|The owner of this image can be found here.|
That being said, there were days in Dakar when I started to feel something welling up inside of me. It was an emotion that I've never felt before. Maybe it was because I was lonely and in a foreign country or maybe it was because I was overwhelmed by everything around me, but around week three of the trip I started to feel like maybe I should talk to Nate about having a baby. Everything inside of my head screamed, "Ew, why are you thinking this?! Why are you even running this thought through your mind right now?!" I still can't really say what the deal was.
The day I first started to experience The Nameless Emotion was when I saw a mother bend over, untie the cloth that was holding her sleeping toddler to her back with one arm and take her other arm to expertly swoop the child from her back to a mat in the cool shade in just one smooth and practiced motion. The child just sighed and kept sleeping, despite the all of the action on the street. I saw it happen with a another toddler that wasn't wearing diapers. The mother just set the child down and he went to the bathroom. She just knew. I thought about what it would be like to be so close to another human being; to just know when he or she needed to sleep in a motionless place or had to go to bathroom. I couldn't help thinking that if it were me, pee would just run down my back.
Another time, I was hanging out with Bira, a friend I made. He asked why we didn't have any children yet. He couldn't believe that we were almost thirty and we hadn't started a family. The way he said it made so much sense. The conversation went something like this:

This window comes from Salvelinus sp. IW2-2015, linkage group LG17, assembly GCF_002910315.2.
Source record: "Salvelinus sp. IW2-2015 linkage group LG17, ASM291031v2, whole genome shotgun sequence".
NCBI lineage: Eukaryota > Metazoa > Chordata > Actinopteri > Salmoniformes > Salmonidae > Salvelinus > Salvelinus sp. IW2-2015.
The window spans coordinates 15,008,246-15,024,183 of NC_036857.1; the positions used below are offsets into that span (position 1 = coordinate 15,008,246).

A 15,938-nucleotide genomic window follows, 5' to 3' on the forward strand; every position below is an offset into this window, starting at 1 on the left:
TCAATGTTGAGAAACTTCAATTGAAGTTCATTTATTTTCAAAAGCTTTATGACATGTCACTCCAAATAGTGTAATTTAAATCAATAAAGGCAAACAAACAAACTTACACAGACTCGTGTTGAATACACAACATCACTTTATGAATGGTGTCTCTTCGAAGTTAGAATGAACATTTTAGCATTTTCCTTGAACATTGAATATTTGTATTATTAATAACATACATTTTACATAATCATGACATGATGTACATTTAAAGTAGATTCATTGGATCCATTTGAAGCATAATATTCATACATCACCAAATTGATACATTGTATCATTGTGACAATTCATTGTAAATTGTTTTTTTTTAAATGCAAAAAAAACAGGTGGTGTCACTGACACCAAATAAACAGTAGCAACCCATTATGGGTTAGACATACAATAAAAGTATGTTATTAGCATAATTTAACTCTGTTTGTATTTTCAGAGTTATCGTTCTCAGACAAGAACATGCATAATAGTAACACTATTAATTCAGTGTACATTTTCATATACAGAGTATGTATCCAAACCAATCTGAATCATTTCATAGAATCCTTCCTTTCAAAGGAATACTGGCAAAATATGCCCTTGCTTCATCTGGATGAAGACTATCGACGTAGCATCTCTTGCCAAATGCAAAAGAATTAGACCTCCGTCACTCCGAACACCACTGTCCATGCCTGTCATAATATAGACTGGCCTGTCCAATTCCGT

Bira: You love your husband?
Me: Yes, very much.
Bira: And you haven't had children yet?
Me: No, we're definitely not ready.
Bira: But you are together and you love each other. Why have you not wanted to continue your family?
I really didn't have an answer.
Of course, there are countless hardships for children growing up in Senegal. There is no denying that. I don't mean to make this entry sound like I am simplifying motherhood in the country to just women who carry kids on their backs. The image is just one that stood out to me (and it brought out The Nameless Emotion). It was people carrying on with day to day life. It was a really tender thing and for some reason, I found a lot comfort in the image. I've always felt like having a child would mean that everything stops. It took being in Senegal to see that things would keep going because they just have to.
Of course, when we got to Paris and I saw a toddler sitting at a cafe on her own iPhone, I started to think that maybe I wasn't ready for the motherhood thing and the thought of talking to Nate retreated back inside of me to wherever it came from. The thought continued to retreat when I returned home and got stuck in the checkout line at the grocery store behind a family where the child kept grabbing trivial things like dental floss off of the rack and saying, "Please will you get this for me? PUH-LEAZE? If you don't buy this for me, I'm going to SCREAM." Scary.
Who knows though? Maybe someday I will just know to not to let the pee run down my back. :)